Librarian’s Corner FAQ: Why are some books banned?

by Kristen Remenar on October 28, 2012

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Every autumn for the past 30 years, the American Library Association has celebrated  your right to read whatever you choose with an event called Banned Books Week. Banned books are materials that have been removed from a library “based upon the objections of a person or group… thereby restricting the access of others.” You have the freedom to decide for yourself and for your family if a book is worth your reading time, and this freedom is a liberty librarians defend daily. Take a look at the following books that have been banned from a library – can you guess why someone argued that you should not be allowed to read this book?

Buster’s Sugartime by Marc Tolon Brown (Little, Brown Books for Young Readers 2006)

Challenged, but retained at the Union, Okla. District elementary school libraries (2009) despite a parent’s complaint that the book features two same-sex couples and their children.

Horse by Juliet Clutton-Brock (Knopf, 2000)

Challenged, but retained at the Smith Elementary School in Helena, Mont. (2004) despite a parent’s concern that it “promotes evolution.”

Harry Potter and the Sorcerer’s Stone by J.K. Rowling (Scholastic, 1999)

The Gwinnett County, Ga. school board (2006) rejected a parent’s pleas to take Harry Potter books out of school libraries, based on the claim they promote witchcraft. The Georgia Board of Education ruled December 14 that the parent had failed to prove her contention that the series “promote[s] the Wicca religion,” and therefore that the book’s availability in public schools does not constitute advocacy of a religion.

Source: ala.org/advocacy  retrieved October 18, 2012

{ 2 comments… read them below or add one }

Rob Osterman November 1, 2012 at 6:58 am

I have a real love-hate relationship with Banned Book week. (http://fictionbyosterman.blogspot.com/2012/10/banned-book-week-my-love-hate.html)

I understand concerns about some books being challenged on odd reasons, or people trying to get certain books out of public libraries, thereby affecting ~everyone else’s~ right to read them. That’s not cool. You may not approve of the morality of The Hunger Games, but ~I~ have a right to read it if I want to. Ditto for books about Mr. Grey.

But it seems that the line between libraries and ~school~ libraries (where the only real customers are children) gets blurred in this discussion, as does the line between “Adult Fiction” and “Youth Fiction” or “Young Adult Fiction”. If I ask that a book not be made accesseble to my ~child~, that counts, as far as I can tell, as an official “challenge” and moves the book up on the “Banned” list.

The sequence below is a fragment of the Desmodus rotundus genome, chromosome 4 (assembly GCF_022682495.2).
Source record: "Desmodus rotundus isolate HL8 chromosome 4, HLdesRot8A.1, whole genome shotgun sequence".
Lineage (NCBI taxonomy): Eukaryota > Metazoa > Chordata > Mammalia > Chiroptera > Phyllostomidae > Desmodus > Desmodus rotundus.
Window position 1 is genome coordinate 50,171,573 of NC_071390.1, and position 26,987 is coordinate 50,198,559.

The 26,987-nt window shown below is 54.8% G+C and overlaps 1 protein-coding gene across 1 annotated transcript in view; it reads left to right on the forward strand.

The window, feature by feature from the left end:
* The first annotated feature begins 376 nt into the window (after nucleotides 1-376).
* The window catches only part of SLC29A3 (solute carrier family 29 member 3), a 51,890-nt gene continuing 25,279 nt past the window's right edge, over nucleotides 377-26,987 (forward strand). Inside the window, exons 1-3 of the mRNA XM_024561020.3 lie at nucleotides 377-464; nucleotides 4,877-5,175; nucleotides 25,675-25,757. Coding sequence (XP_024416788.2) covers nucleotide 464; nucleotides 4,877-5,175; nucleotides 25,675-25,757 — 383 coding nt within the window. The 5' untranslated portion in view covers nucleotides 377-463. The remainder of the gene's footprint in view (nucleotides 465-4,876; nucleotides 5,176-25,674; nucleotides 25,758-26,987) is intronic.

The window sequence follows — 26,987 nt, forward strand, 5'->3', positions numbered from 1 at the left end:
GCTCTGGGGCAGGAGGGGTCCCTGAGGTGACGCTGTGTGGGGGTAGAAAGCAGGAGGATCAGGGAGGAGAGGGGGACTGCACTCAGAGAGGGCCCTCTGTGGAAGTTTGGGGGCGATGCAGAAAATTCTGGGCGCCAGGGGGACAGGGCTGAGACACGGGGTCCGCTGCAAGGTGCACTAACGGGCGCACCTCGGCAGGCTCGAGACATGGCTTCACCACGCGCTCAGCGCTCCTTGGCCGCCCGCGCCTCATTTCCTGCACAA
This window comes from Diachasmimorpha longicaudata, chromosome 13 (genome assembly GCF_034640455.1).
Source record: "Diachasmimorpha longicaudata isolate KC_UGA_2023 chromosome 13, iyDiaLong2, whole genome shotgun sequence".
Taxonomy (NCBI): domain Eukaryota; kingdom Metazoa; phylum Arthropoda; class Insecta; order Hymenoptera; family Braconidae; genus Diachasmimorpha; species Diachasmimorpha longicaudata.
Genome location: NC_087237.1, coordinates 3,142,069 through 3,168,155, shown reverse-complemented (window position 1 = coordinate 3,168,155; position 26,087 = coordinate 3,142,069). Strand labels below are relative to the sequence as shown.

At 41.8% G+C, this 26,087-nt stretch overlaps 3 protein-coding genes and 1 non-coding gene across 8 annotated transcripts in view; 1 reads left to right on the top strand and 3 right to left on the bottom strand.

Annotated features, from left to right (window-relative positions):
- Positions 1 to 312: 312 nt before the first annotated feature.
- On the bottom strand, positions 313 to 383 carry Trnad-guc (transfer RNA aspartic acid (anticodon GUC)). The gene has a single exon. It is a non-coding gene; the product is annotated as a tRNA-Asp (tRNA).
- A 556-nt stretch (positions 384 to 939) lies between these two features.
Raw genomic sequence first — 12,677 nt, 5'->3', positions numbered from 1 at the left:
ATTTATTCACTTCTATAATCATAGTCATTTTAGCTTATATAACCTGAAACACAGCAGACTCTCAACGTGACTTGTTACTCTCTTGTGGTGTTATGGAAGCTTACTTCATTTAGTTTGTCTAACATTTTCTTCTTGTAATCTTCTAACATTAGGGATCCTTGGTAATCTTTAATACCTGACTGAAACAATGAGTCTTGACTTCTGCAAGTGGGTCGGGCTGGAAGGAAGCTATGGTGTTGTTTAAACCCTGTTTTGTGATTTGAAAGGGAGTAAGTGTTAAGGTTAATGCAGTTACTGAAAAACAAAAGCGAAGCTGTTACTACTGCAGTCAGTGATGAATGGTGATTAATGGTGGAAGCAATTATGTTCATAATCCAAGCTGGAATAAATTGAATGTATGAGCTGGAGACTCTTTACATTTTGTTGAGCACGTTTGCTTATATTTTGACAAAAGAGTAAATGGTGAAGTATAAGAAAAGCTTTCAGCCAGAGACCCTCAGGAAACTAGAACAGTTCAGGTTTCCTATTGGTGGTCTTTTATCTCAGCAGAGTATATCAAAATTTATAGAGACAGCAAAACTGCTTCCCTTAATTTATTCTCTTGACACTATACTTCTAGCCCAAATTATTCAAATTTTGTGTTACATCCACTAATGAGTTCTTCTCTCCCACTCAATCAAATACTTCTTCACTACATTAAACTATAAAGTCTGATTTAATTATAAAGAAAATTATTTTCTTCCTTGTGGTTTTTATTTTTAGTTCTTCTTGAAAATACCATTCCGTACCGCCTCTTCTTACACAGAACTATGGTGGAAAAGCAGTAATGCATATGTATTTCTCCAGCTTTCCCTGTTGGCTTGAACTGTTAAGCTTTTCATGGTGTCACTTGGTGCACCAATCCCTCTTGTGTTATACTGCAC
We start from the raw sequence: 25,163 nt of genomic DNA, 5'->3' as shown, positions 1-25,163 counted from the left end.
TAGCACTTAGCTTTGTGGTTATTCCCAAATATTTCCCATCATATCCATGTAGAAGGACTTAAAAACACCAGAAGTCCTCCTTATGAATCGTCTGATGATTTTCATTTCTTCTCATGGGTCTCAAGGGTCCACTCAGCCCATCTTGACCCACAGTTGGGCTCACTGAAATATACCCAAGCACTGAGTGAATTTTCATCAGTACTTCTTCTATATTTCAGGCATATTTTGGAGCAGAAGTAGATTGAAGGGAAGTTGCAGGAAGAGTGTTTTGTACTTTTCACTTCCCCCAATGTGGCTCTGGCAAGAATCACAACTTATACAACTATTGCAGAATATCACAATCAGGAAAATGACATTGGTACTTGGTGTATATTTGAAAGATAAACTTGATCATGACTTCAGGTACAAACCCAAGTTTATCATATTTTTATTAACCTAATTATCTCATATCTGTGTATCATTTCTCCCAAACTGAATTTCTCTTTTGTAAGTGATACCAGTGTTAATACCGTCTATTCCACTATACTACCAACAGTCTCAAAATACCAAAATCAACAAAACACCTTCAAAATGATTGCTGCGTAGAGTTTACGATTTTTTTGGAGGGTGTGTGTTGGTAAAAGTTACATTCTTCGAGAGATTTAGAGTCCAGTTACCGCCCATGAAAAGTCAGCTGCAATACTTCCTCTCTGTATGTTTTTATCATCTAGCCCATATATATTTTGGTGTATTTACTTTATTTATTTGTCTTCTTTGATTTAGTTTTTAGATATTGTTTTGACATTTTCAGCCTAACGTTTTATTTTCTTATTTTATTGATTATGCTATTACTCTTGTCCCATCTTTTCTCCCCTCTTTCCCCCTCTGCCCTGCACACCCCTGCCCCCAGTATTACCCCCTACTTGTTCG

I’m not asking that book be banned from a public library, or that it be burned, or that the author be forced to go all Solomon Rushdie. I’m asking they move the book to the adult section, or that they not put the tales of Ana Steele where my 5 year old can pick it up.

Sure, you could say “At Least He’s Reading!” (http://fictionbyosterman.blogspot.com/2012/04/at-least-theyre-reading.html) but… yeah.. not a fan of that either. 🙂

Kristen Remenar November 5, 2012 at 10:40 am

Rob, you bring up some really good points. I agree that there is a difference in audience to consider when purchasing books for, say, an elementary school library, as opposed to purchasing books for a public library serving all ages. I believe that parents have the right to say “this book is not right for my child” – I’ve steered my own kids away from books that they weren’t emotionally ready for – but it gets tricky when others start to say “this book is not right for *any* child”. No, I wouldn’t put “The Joy of Sex” in a fifth grade classroom just to make a point about our freedom to read what we choose. But someone suggesting the book about horses shouldn’t be in a school library because it promotes evolution – I do have a problem with that. Who gets to decide what books go in the library? Hopefully a well-trained librarian who understands the needs of the community, is reasonable about where books are shelved, and has respect for free access to information.

I think it’s so important to keep talking about issues like this. Thanks for adding to the discussion, Rob! (Cool website, by the way! Thanks for the heads-up!)

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